OTTAWA – The Canadian Human Rights Tribunal has ordered the federal government to immediately enact a policy that would provide services to First Nations children to ensure their health and welfare doesn’t get caught up in red tape.
In its decision, the tribunal also called on the federal Department of Indigenous Affairs to report back within two weeks to confirm the policy — based on an established doctrine known as Jordan’s Principle — has been implemented.
“There is already a workable definition of Jordan’s Principle that has been adopted by the House of Commons,” the panel said Tuesday, referring to a 2007 NDP motion that unanimously passed in the Commons.
“While review of this definition and the federal government’s framework for implementing it may benefit from further long-term review, the panel sees no reason why the current definition cannot be implemented now.”
It is the season for change and “the time is now,” the tribunal said.
Jordan’s Principle is named after Jordan River Anderson, a five-year-old boy with complex needs who died in hospital in 2005 after a protracted two-year battle between the federal and Manitoba governments over his home care costs.
Tuesday’s decision helps to ease the disappointment of the recent federal budget, said Cindy Blackstock, the executive director of the First Nations Family and Caring Society, whose nine-year dispute with Ottawa over child welfare services culminated in a landmark tribunal ruling in January.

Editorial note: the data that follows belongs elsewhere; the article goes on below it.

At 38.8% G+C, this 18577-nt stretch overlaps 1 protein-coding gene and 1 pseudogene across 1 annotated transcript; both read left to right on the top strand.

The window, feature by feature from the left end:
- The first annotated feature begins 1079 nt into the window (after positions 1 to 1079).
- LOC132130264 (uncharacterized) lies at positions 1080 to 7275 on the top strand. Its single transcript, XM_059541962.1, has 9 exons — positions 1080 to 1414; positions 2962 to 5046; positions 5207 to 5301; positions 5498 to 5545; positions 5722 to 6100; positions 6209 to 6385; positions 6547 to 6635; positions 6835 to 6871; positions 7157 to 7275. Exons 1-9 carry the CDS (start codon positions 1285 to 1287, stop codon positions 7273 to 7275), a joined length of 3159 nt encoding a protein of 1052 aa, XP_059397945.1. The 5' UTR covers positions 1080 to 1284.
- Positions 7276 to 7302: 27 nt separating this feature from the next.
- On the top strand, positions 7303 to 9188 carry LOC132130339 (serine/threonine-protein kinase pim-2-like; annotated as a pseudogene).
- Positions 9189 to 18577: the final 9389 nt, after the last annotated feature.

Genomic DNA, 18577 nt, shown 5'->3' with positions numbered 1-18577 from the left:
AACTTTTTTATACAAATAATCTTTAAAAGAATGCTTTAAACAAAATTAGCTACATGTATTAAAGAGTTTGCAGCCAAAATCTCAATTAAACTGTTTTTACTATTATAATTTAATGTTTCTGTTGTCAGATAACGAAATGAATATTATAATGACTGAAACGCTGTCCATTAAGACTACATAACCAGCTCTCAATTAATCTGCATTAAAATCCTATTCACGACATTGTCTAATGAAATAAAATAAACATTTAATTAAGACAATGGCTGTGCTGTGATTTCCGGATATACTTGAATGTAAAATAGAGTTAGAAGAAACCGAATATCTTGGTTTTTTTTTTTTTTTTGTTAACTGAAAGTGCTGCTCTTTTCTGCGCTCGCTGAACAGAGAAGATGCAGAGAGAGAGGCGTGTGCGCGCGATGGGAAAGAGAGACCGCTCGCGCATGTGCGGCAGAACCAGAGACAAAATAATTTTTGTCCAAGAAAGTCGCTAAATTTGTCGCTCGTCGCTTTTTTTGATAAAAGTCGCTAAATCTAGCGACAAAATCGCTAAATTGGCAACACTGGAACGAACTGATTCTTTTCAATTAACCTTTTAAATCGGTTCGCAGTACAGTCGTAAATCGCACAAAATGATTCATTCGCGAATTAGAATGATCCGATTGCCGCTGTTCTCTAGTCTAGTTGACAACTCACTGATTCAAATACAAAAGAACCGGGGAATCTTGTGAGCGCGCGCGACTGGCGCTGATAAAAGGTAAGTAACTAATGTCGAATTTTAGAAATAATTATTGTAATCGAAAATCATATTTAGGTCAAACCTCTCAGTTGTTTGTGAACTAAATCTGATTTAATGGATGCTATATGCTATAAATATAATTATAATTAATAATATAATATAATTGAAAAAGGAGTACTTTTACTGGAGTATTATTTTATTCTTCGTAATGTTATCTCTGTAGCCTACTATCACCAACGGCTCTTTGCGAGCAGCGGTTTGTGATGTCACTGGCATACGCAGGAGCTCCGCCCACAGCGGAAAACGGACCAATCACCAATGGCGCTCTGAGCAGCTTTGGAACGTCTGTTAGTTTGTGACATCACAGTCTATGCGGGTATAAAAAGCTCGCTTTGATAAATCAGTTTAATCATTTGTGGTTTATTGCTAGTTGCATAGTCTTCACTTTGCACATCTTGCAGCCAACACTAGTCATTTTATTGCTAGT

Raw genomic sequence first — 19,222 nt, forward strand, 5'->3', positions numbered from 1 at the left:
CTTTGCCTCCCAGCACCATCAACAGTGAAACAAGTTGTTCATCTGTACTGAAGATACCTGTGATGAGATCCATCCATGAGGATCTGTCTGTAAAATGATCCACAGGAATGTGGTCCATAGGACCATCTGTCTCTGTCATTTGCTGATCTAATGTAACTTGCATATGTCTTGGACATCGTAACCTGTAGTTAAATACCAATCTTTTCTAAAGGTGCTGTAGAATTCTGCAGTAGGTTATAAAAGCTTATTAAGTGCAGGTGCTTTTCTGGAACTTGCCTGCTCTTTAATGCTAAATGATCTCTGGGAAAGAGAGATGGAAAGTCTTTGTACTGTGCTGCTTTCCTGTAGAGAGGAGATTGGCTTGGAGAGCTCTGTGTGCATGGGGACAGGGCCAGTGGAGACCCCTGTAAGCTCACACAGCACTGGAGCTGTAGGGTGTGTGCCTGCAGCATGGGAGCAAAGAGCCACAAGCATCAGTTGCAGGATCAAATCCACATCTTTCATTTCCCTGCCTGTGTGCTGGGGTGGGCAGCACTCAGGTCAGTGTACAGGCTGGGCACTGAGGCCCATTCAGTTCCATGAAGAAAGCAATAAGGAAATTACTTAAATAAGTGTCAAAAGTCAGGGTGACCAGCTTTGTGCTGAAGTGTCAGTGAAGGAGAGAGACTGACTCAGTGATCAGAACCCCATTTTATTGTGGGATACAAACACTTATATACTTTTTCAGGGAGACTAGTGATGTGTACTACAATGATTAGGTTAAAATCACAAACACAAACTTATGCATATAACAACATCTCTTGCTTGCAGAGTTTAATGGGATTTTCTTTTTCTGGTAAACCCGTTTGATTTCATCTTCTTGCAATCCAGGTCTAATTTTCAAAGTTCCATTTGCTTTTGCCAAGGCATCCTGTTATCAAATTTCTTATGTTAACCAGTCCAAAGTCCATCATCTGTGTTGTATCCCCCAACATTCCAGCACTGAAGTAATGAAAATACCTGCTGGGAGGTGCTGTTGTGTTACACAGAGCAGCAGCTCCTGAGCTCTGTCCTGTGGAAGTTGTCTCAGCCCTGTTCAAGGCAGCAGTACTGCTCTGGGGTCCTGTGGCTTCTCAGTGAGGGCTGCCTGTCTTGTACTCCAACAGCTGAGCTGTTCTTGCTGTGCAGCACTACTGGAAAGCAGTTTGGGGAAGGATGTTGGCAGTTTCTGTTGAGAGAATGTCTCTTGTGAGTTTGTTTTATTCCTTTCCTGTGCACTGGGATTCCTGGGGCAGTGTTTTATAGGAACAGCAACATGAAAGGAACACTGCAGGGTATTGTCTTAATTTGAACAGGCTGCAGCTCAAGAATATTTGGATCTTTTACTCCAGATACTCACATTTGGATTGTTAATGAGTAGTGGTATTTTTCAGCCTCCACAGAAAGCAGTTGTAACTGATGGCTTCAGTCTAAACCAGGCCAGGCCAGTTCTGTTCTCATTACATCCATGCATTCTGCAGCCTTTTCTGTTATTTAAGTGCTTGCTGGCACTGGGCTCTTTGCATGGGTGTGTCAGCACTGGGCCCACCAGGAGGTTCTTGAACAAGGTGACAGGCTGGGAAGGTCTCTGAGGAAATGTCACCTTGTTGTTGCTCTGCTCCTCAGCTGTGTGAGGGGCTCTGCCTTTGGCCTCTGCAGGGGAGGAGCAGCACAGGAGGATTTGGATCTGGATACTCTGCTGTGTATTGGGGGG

“The panel acknowledges the suffering of those First Nations children and families who are or have been denied an equitable opportunity to remain together or to be reunited in a timely manner,” the ruling said.
Following the decision, Blackstock said she was deeply disappointed in a federal budget that only earmarked $71 million for child welfare in the first year — a fraction of what she said was needed to restore fairness.
“(The tribunal’s) order that the federal government immediately implement Jordan’s Principle across all children and across all government services and report back to the tribunal within two weeks is especially encouraging,” Blackstock said.
“That will immediately impact, for the better, the lives of literally hundreds and thousands of kids.”
The decision means the government will have to spend more money in order to provide a level of services to First Nations children comparable to those offered by the provincial system, she added.
“My hope has always been that the federal government will move to do the right thing completely for these children while they’re still little kids,” she said. “Then we don’t have to have future court orders.”
NDP indigenous affairs critic Charlie Angus also praised the tribunal’s findings — and noted it as a “humiliating moment” for a new government that has boasted about change, particularly when it comes to First Nations.
“Obviously, the tribunal doesn’t believe this government can be trusted on this issue and nowhere do you see that more than on the issue of Jordan’s Principle,” he said.
“It is, I think, a real indictment of an attitude that the lives of these children can be put on hold until it is convenient for government.”
Indigenous Affairs Minister Carolyn Bennett did not immediately respond to the tribunal’s findings Tuesday.